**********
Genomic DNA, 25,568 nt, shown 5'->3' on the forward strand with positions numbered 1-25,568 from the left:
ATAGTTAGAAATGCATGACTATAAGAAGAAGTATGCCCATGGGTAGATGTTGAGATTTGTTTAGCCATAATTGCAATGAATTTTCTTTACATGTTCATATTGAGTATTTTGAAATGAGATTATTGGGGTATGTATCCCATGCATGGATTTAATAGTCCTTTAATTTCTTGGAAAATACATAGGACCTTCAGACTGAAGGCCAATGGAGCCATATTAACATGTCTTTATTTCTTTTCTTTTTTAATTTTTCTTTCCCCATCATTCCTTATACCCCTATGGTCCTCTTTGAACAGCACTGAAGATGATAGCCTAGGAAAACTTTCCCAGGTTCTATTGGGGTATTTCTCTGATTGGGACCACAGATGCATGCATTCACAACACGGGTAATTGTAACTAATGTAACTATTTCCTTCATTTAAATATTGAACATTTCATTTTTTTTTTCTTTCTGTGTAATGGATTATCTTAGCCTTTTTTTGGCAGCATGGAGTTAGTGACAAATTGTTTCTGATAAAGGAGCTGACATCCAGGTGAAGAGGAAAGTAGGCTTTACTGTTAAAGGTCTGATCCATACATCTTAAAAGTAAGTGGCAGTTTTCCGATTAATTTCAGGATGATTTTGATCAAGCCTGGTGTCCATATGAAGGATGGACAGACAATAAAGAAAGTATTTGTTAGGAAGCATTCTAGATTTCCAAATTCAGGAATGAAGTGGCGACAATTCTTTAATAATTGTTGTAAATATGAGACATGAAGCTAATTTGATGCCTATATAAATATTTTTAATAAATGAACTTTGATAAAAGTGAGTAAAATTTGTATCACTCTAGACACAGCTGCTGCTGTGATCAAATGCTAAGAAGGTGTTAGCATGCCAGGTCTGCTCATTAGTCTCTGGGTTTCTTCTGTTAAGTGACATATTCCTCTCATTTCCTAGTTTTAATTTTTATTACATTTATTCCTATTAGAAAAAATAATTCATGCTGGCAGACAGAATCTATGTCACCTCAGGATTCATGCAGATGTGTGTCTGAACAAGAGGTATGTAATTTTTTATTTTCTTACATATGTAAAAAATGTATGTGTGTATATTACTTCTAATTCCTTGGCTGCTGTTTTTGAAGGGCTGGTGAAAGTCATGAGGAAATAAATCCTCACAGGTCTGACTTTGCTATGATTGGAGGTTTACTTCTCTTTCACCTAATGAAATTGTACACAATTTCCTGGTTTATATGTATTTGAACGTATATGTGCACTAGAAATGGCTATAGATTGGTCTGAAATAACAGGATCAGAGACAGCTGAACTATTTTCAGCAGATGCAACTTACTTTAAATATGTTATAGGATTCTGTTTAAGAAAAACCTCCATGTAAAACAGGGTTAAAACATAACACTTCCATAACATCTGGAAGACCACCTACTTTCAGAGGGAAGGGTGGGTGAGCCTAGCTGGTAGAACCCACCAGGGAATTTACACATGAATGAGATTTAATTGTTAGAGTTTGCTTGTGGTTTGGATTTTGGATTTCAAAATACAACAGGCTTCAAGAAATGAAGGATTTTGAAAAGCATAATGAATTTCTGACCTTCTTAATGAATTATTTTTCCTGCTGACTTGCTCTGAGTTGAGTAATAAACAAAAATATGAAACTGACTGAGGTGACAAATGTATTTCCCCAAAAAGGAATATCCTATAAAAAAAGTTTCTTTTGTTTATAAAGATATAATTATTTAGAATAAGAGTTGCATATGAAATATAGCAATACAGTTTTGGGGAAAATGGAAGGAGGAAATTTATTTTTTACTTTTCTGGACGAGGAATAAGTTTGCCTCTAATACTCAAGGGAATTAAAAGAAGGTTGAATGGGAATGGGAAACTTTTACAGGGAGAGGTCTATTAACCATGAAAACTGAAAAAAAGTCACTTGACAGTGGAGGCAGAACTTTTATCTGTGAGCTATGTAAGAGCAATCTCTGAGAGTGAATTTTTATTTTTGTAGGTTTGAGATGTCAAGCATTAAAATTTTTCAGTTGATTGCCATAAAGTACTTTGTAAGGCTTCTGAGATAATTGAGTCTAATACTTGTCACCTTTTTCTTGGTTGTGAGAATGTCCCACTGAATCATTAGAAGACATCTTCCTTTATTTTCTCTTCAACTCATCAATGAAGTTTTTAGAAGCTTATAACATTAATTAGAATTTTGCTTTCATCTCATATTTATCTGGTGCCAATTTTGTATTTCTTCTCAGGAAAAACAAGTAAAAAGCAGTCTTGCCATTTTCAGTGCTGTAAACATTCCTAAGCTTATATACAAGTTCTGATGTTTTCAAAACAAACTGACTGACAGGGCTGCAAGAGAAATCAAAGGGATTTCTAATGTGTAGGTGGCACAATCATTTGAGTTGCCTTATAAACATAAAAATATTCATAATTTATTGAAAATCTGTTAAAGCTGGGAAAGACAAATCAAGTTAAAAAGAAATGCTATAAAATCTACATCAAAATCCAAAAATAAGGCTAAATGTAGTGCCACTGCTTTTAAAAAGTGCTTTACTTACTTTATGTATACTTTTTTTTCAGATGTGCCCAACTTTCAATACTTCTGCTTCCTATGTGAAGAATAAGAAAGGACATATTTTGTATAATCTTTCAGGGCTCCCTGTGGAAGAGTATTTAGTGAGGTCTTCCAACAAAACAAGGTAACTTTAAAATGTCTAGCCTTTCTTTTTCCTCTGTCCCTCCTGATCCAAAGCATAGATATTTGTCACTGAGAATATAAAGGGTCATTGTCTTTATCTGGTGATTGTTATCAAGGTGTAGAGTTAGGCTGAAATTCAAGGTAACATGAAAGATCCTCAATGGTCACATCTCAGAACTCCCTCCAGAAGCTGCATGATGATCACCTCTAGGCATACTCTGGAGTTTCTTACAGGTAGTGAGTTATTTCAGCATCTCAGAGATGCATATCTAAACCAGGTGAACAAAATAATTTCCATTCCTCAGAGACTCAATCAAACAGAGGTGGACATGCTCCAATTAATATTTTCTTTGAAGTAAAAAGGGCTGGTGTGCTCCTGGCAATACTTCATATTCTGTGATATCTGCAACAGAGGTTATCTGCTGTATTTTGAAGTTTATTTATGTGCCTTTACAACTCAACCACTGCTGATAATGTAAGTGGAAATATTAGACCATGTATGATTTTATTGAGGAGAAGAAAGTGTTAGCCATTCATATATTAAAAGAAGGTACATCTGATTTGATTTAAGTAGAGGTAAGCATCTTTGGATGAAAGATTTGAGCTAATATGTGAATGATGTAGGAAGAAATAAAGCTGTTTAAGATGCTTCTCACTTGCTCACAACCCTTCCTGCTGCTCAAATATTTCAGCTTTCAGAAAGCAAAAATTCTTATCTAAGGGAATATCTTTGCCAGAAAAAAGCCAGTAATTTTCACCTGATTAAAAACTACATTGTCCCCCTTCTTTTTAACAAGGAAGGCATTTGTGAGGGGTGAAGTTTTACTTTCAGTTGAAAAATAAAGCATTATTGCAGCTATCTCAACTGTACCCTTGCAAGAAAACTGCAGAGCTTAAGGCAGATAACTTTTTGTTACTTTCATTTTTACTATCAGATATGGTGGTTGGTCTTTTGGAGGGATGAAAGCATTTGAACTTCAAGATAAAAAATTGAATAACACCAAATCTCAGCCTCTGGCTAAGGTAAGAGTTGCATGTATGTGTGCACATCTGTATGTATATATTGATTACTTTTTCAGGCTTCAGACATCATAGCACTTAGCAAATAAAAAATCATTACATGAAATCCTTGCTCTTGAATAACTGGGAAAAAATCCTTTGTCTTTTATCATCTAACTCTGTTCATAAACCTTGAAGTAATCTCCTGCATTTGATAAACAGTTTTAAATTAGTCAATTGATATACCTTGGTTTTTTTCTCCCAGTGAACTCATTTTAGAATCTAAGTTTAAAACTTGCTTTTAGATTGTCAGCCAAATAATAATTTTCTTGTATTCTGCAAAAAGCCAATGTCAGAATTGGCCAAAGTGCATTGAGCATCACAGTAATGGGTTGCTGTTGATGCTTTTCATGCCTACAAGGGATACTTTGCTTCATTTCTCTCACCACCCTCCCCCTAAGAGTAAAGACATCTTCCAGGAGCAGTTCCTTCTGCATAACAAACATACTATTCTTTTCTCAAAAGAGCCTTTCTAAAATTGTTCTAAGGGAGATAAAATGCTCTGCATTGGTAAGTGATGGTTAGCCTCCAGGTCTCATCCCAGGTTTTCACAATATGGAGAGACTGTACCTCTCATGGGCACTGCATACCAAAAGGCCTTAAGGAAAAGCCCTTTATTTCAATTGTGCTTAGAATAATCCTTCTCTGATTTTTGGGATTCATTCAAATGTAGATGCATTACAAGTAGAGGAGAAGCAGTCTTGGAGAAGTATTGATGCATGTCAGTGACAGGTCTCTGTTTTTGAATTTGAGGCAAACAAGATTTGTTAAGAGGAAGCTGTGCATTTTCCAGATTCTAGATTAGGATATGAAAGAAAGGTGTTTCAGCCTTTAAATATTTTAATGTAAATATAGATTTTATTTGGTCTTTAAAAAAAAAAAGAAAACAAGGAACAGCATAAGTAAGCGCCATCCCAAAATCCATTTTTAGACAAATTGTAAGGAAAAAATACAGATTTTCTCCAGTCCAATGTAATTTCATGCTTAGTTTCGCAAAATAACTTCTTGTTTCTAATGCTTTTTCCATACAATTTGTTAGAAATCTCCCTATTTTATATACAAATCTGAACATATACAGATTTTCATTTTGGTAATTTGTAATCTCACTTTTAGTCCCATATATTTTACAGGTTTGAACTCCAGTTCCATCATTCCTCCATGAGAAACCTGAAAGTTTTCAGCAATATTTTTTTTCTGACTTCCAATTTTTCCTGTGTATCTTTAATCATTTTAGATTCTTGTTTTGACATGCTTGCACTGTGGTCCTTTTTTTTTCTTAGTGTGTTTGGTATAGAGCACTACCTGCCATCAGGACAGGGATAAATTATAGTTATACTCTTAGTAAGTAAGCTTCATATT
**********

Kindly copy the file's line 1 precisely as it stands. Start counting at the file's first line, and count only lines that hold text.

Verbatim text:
Genomic DNA, 25,568 nt, shown 5'->3' on the forward strand with positions numbered 1-25,568 from the left: